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A Birdland Salute for Caleb Joseph

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Caleb Joseph signed with the Diamondbacks, and so another link to the recent great Orioles teams is gone.

Boston Red Sox v Baltimore Orioles Photo by Patrick Smith/Getty Images

The Orioles parted ways with Caleb Joseph last November when they did not tender him a 2019 contract. Until he signed elsewhere, there was some slim hope for a reunion. On Wednesday, he got the MLB contract he wanted, inking a deal with the Diamondbacks. With his departure, one more link to the great 2012-14 Orioles is severed. Only Chris Davis remains from the 2014 division winners.

There was just something special about that team. We can only hope to get to see another Orioles team that’s special in a different way some time in the future. The blend of personalities, of stars, of unlikely performers and characters on the fringes, it all made for a magic ride, worth fondly remembering all the more with the current state of the team. The good times were never guaranteed. As fans, we’re lucky we got them for as long as we did.

Joseph was an easy person to root for almost as soon as he was drafted by the Orioles in the seventh round of the 2008 draft out of Lipscomb University in his home state of Tennessee. At the time, any catcher entering the system was naturally buried behind can’t-miss mega-prospect Matt Wieters. Joseph, in an interview that’s been lost to the depths of the Internet but never forgotten in my memory, addressed that with charming self-deprecation: “Somebody has to be Matt Wieters’s backup.”

Somebody did. That somebody was not Joseph, at least not initially. The Orioles left him buried at Double-A Bowie from 2010-13 in favor of seldom-used backups while Wieters played at practically ironman levels - for a catcher. Even once Joseph’s bat seemed to come alive after a few chances at the level, including a 22 home run season in 2013, the O’s brain trust of the time gave Joseph little credit as part of a solution even on a backup basis. There were vague statements about his defense holding him back.

In the 2014 season, opportunity finally arrived. When Wieters turned out to need Tommy John surgery in early May, the Orioles turned to Joseph to be part of the stopgap solution. At the age of 27, six years after being drafted, deep enough into a minor league career to think about giving up on baseball, Joseph got his chance as an MLB player.

A dispassionate observer looking at Joseph’s final 2014 season batting line would surely think me crazy to have any fond feeling for a player who batted .207/.264/.354 across his debut season. It’s nothing special to look at, and it’s not even like Joseph started off hot to make a great first impression, because at the end of his first month, he sported a .251 OPS.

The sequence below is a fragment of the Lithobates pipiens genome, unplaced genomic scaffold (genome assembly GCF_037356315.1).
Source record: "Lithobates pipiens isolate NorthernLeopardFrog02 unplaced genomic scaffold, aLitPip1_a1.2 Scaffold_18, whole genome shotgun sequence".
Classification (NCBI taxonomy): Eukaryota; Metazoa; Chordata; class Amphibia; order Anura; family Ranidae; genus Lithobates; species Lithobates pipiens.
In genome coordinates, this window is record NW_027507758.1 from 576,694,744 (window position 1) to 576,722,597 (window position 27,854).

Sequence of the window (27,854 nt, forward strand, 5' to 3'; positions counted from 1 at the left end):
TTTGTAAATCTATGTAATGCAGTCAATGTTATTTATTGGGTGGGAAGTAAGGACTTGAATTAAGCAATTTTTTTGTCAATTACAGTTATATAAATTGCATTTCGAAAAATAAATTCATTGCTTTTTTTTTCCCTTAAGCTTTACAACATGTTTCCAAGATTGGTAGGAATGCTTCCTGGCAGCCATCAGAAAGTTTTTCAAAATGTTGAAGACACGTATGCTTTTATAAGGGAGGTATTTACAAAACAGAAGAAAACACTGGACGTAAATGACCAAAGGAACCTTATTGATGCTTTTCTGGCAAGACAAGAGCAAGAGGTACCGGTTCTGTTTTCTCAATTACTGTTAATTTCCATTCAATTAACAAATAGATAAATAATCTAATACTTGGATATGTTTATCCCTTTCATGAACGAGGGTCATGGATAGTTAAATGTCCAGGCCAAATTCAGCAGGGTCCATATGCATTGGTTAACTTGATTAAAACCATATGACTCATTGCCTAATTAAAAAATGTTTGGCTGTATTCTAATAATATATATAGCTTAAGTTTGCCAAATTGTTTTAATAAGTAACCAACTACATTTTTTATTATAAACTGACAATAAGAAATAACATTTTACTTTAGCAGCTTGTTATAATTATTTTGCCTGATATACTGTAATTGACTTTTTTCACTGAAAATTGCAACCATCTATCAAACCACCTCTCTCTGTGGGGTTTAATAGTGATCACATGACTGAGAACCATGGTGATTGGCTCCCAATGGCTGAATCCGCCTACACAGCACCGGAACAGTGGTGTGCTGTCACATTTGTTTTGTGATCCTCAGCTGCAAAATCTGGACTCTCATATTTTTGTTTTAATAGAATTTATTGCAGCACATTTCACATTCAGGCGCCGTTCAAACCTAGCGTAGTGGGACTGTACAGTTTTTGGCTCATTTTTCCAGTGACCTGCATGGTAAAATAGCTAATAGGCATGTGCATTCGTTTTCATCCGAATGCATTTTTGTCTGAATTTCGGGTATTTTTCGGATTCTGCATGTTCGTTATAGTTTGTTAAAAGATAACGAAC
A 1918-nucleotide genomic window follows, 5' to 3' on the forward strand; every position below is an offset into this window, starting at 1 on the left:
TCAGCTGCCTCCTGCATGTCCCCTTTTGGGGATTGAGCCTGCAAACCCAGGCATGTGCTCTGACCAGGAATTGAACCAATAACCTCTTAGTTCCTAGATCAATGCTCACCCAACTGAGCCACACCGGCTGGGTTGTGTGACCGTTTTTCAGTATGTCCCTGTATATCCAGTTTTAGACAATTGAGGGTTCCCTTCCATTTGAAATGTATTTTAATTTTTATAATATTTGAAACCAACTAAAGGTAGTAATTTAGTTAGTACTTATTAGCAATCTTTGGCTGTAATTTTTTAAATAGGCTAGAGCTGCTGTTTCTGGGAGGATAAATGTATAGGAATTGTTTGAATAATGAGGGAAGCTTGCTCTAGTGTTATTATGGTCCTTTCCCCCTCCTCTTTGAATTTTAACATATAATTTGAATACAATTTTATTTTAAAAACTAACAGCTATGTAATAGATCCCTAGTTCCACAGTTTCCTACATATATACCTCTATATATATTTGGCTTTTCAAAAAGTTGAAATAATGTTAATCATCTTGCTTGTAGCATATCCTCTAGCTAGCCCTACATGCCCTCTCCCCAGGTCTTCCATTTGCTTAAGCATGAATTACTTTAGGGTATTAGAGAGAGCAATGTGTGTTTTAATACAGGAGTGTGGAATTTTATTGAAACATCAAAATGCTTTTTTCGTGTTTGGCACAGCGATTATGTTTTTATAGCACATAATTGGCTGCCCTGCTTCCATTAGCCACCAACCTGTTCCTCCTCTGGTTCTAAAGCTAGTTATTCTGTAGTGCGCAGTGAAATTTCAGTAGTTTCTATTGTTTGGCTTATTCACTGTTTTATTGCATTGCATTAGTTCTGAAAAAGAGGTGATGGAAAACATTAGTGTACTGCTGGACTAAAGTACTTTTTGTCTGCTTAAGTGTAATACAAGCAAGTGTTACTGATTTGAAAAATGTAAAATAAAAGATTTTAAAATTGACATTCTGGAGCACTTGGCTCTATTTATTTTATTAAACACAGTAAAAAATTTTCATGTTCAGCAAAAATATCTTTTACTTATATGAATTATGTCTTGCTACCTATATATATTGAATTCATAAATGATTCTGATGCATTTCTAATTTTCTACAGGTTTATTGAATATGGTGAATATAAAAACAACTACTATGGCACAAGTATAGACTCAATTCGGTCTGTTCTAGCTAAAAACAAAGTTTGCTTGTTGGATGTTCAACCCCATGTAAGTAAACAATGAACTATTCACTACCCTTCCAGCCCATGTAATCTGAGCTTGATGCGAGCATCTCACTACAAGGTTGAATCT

The minor league toiling seemed to have paid off in one way: Joseph developed defensively, enough that the O’s decided to roll with him as the starter even if he wasn’t hitting much. The starting rotation was mostly thriving and the team was winning games.

Joseph’s bat came alive eventually, with a streak of five straight games with a home run in early August. The fifth of those games was the Orioles 60th anniversary celebration, when the O’s blew out the Cardinals, 10-3 and for one night it seemed like the most natural thing in the world that the Orioles were going to go on and win the World Series that year.

From his antics impersonating coaches and managers to his fondness for air-drumming and high-fiving nonexistent fans in the empty stadium on the day the Orioles played in the aftermath of the 2015 riots in Baltimore, it was just hard not to like the guy. This is a different kind of like than what you might have for a perennial All-Star player on your favorite team.

In a “Fact or Fiction” Jumbotron segment, one fact turned out to be that Joseph was in an art class in high school with Kesha. He deadpanned, “She was better than I was.” This fact delights me to this day. So did Joseph’s standard line after getting a big hit: “Kid’s gotta eat.”

When Joseph had struggles, like in 2016 when he landed on the disabled list with testicular torsion in the midst of a season where he ultimately batted in zero runs in 49 games, you had to feel for him as well. That is not the kind of history that any fan wanted any Orioles player to make.

Joseph may well have provided the saddest anecdote about the dismantling of the Orioles last July, as well. In an ESPN article from September, he described the aftermath of the trades from the perspective of his three-year-old son: “My kid (Walker) was the only one in child care. He lost his friends. ... (He’s) asking, ‘Where’s (Manny Machado’s wife) Yainee? Where’s Yainee?’” Even thinking about this today is bumming me out. Moving along.

Any baseball player who makes it to MLB is better at baseball than you or I will ever be at any job, but as much as someone who’s at that level is capable of being one, Joseph just seemed like an everyman kind of guy. That’s as Birdland as it gets.

The good players are gone, and the fun players like Joseph are gone too. If the season plays out in such a way that the Diamondbacks end up as contenders, it will be easy to hope for them to have some success as long as Joseph is a part of it.

Caleb was drafted. He played. He is Birdland. We may never see his like again.